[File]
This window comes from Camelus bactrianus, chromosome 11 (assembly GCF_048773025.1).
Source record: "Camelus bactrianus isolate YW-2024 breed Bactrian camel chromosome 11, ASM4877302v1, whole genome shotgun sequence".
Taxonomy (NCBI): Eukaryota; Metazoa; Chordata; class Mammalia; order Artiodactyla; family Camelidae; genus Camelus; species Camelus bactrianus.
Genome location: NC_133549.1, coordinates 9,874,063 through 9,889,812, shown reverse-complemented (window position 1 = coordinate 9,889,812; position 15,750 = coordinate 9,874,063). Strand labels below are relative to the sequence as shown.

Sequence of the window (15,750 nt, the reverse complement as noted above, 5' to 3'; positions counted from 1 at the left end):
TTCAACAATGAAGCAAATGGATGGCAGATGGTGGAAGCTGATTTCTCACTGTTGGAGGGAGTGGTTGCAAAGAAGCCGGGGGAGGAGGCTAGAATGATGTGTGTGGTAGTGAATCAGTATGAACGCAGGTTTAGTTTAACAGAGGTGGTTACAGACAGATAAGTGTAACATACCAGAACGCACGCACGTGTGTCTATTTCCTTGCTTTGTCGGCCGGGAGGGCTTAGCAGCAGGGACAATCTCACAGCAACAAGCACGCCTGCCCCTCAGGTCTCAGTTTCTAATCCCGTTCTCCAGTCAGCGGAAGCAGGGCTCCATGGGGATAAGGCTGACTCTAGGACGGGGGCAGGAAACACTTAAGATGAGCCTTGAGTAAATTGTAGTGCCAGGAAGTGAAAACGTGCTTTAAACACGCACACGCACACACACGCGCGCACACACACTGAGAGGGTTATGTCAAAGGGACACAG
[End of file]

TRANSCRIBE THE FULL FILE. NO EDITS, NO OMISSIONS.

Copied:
This window comes from Camelus bactrianus, chromosome 11 (assembly GCF_048773025.1).
Source record: "Camelus bactrianus isolate YW-2024 breed Bactrian camel chromosome 11, ASM4877302v1, whole genome shotgun sequence".
Taxonomy (NCBI): Eukaryota; Metazoa; Chordata; class Mammalia; order Artiodactyla; family Camelidae; genus Camelus; species Camelus bactrianus.
Genome location: NC_133549.1, coordinates 9,874,063 through 9,889,812, shown reverse-complemented (window position 1 = coordinate 9,889,812; position 15,750 = coordinate 9,874,063). Strand labels below are relative to the sequence as shown.

Sequence of the window (15,750 nt, the reverse complement as noted above, 5' to 3'; positions counted from 1 at the left end):
TTCAACAATGAAGCAAATGGATGGCAGATGGTGGAAGCTGATTTCTCACTGTTGGAGGGAGTGGTTGCAAAGAAGCCGGGGGAGGAGGCTAGAATGATGTGTGTGGTAGTGAATCAGTATGAACGCAGGTTTAGTTTAACAGAGGTGGTTACAGACAGATAAGTGTAACATACCAGAACGCACGCACGTGTGTCTATTTCCTTGCTTTGTCGGCCGGGAGGGCTTAGCAGCAGGGACAATCTCACAGCAACAAGCACGCCTGCCCCTCAGGTCTCAGTTTCTAATCCCGTTCTCCAGTCAGCGGAAGCAGGGCTCCATGGGGATAAGGCTGACTCTAGGACGGGGGCAGGAAACACTTAAGATGAGCCTTGAGTAAATTGTAGTGCCAGGAAGTGAAAACGTGCTTTAAACACGCACACGCACACACACGCGCGCACACACACTGAGAGGGTTATGTCAAAGGGACACAG